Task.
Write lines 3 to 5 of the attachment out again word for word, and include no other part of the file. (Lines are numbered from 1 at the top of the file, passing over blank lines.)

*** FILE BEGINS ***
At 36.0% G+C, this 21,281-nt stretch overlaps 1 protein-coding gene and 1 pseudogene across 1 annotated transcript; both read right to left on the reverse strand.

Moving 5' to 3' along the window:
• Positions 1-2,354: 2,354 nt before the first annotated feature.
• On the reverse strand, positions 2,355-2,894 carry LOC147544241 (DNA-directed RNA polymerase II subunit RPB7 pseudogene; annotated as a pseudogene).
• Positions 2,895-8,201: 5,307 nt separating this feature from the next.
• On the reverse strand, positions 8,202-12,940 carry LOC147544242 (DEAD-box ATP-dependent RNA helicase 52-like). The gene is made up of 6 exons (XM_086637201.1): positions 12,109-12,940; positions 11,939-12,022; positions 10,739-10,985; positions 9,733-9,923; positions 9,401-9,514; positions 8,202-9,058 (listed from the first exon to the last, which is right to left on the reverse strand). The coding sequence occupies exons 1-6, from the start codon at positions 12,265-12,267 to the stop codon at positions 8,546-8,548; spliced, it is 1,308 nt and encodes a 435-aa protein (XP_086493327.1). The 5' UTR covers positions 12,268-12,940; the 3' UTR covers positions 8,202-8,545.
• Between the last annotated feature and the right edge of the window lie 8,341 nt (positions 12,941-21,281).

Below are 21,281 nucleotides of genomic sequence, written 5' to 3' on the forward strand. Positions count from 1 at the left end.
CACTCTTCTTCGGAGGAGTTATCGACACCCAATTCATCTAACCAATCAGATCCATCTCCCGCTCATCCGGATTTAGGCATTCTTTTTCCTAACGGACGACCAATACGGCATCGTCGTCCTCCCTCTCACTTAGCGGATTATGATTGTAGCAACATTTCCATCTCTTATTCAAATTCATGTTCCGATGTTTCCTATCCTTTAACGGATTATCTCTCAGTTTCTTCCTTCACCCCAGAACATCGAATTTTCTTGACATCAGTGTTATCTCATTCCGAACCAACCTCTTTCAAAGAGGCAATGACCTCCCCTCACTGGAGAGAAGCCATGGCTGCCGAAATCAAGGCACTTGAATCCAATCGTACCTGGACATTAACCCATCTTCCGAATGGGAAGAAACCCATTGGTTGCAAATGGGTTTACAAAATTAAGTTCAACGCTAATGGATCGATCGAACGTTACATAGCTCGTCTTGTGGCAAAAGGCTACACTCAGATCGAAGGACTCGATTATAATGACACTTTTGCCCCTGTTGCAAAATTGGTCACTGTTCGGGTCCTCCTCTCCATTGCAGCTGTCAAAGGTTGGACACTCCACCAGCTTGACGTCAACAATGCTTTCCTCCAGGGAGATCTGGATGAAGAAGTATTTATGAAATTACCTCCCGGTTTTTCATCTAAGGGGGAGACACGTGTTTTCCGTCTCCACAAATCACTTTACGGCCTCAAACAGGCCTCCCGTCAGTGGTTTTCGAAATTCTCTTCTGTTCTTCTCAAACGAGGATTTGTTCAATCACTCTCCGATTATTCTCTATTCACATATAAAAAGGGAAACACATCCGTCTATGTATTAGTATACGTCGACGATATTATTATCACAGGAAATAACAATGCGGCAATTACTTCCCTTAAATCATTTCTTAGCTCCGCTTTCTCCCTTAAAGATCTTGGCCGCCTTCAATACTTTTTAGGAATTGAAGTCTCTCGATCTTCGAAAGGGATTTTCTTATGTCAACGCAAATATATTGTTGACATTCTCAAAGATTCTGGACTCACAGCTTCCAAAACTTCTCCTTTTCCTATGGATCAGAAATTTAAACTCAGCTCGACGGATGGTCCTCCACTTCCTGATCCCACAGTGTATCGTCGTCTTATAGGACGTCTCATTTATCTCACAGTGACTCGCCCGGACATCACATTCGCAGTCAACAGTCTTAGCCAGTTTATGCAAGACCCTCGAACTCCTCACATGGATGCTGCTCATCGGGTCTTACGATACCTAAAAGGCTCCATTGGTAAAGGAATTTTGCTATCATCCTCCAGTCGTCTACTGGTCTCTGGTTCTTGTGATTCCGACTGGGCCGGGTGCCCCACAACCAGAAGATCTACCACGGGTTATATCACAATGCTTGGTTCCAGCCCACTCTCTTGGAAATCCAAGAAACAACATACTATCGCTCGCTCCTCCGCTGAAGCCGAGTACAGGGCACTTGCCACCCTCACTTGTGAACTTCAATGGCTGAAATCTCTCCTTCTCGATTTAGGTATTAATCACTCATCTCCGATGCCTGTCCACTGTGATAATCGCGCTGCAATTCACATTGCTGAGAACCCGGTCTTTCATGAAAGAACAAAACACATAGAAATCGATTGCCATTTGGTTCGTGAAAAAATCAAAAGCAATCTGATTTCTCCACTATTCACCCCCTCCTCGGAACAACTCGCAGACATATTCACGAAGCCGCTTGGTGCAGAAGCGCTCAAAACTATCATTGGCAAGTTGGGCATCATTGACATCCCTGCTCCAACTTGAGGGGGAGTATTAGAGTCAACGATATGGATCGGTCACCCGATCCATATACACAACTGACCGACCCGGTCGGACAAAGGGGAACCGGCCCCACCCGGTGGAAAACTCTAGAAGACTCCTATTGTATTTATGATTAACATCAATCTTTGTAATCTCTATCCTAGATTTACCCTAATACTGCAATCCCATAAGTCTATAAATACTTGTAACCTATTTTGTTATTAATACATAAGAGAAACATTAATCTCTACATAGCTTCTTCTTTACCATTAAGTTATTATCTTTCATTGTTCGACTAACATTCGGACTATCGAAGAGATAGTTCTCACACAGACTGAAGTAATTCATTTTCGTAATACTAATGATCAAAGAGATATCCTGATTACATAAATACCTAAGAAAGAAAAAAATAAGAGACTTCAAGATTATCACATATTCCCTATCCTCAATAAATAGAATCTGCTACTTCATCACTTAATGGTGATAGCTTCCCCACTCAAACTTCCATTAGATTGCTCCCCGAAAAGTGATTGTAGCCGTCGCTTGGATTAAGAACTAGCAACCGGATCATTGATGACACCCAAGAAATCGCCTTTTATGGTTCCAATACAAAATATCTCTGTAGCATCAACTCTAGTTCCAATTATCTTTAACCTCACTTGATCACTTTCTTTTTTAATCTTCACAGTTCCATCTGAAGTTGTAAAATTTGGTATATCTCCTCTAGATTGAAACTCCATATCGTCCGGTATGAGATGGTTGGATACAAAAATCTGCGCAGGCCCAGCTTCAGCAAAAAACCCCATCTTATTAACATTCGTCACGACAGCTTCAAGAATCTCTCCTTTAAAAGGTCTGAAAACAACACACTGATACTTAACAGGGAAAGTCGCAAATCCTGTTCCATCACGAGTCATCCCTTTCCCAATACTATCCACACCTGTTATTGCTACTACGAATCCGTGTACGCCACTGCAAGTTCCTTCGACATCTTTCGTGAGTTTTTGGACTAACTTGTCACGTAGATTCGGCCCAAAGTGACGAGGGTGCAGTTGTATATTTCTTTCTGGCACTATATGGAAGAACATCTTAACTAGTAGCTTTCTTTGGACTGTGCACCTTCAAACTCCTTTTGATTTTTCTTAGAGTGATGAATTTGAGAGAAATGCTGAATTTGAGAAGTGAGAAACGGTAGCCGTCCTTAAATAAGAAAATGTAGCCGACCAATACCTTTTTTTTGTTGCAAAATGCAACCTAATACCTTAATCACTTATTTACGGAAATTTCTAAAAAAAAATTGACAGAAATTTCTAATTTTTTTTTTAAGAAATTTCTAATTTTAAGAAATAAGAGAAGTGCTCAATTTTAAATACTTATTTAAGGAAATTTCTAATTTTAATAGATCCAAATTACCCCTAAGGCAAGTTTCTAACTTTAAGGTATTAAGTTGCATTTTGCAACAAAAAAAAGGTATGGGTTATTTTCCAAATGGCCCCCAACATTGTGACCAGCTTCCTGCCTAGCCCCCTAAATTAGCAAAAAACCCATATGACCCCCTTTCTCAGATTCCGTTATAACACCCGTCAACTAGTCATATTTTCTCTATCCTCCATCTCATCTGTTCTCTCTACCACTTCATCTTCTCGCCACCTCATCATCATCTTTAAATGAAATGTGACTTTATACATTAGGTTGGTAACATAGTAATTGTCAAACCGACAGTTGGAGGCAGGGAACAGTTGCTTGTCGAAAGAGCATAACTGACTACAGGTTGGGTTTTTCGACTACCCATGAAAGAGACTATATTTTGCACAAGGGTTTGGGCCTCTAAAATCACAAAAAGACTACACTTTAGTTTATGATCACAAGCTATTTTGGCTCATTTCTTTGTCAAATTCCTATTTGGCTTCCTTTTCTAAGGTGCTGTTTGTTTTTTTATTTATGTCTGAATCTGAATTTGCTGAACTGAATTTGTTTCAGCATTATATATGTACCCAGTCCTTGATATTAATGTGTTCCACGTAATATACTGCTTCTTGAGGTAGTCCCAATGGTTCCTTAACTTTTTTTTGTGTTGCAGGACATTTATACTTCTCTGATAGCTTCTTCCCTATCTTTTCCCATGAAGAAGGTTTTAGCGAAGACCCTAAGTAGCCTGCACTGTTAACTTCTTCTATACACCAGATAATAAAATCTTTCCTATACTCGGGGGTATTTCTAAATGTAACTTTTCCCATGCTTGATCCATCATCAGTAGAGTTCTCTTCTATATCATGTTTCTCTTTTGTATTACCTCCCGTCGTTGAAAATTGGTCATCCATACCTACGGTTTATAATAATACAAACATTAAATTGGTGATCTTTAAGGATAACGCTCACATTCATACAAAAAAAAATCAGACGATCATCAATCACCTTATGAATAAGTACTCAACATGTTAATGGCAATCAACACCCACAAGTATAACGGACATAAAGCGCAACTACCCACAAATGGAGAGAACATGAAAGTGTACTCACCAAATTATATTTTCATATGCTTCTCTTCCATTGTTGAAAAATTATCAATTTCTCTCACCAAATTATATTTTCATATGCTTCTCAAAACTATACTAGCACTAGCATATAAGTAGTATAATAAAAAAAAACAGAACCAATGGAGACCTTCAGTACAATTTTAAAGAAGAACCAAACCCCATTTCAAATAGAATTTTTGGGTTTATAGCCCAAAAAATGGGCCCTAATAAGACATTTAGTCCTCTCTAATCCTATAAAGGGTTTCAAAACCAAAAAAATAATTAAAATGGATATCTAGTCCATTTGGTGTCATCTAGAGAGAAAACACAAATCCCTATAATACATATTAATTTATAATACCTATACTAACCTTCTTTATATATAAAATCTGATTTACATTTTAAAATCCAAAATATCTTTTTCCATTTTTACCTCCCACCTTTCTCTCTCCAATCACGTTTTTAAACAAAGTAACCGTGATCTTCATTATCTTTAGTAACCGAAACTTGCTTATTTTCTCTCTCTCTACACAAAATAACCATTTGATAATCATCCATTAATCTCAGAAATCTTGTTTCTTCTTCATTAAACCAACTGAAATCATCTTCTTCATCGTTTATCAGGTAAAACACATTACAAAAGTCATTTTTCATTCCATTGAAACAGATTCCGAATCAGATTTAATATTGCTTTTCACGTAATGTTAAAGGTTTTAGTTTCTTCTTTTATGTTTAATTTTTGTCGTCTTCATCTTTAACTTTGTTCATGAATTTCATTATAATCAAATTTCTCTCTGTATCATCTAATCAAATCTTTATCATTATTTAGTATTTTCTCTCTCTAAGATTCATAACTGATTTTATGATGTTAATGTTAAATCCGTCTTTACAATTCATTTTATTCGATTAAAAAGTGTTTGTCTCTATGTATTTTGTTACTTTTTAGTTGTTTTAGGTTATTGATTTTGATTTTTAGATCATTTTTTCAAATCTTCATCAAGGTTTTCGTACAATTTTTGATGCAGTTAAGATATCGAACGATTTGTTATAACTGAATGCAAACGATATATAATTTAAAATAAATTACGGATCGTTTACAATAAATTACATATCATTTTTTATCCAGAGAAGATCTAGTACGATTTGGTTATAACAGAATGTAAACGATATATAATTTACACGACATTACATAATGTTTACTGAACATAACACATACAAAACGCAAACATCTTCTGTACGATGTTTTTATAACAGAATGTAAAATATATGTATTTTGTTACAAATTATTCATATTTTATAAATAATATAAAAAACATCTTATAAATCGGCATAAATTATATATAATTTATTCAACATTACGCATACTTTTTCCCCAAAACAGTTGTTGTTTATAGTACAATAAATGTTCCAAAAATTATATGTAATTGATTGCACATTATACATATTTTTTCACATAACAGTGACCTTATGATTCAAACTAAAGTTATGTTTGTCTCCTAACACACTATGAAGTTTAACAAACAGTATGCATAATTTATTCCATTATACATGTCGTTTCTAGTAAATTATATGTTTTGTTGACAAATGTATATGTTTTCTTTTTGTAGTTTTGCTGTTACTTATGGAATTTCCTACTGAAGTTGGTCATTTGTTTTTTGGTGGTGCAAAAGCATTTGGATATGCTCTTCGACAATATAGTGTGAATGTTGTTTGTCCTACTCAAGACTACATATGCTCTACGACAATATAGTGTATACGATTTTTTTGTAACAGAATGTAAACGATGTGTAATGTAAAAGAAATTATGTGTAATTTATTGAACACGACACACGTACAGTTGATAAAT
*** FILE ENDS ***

• Positions 1-2,354: 2,354 nt before the first annotated feature.
• On the reverse strand, positions 2,355-2,894 carry LOC147544241 (DNA-directed RNA polymerase II subunit RPB7 pseudogene; annotated as a pseudogene).
• Positions 2,895-8,201: 5,307 nt separating this feature from the next.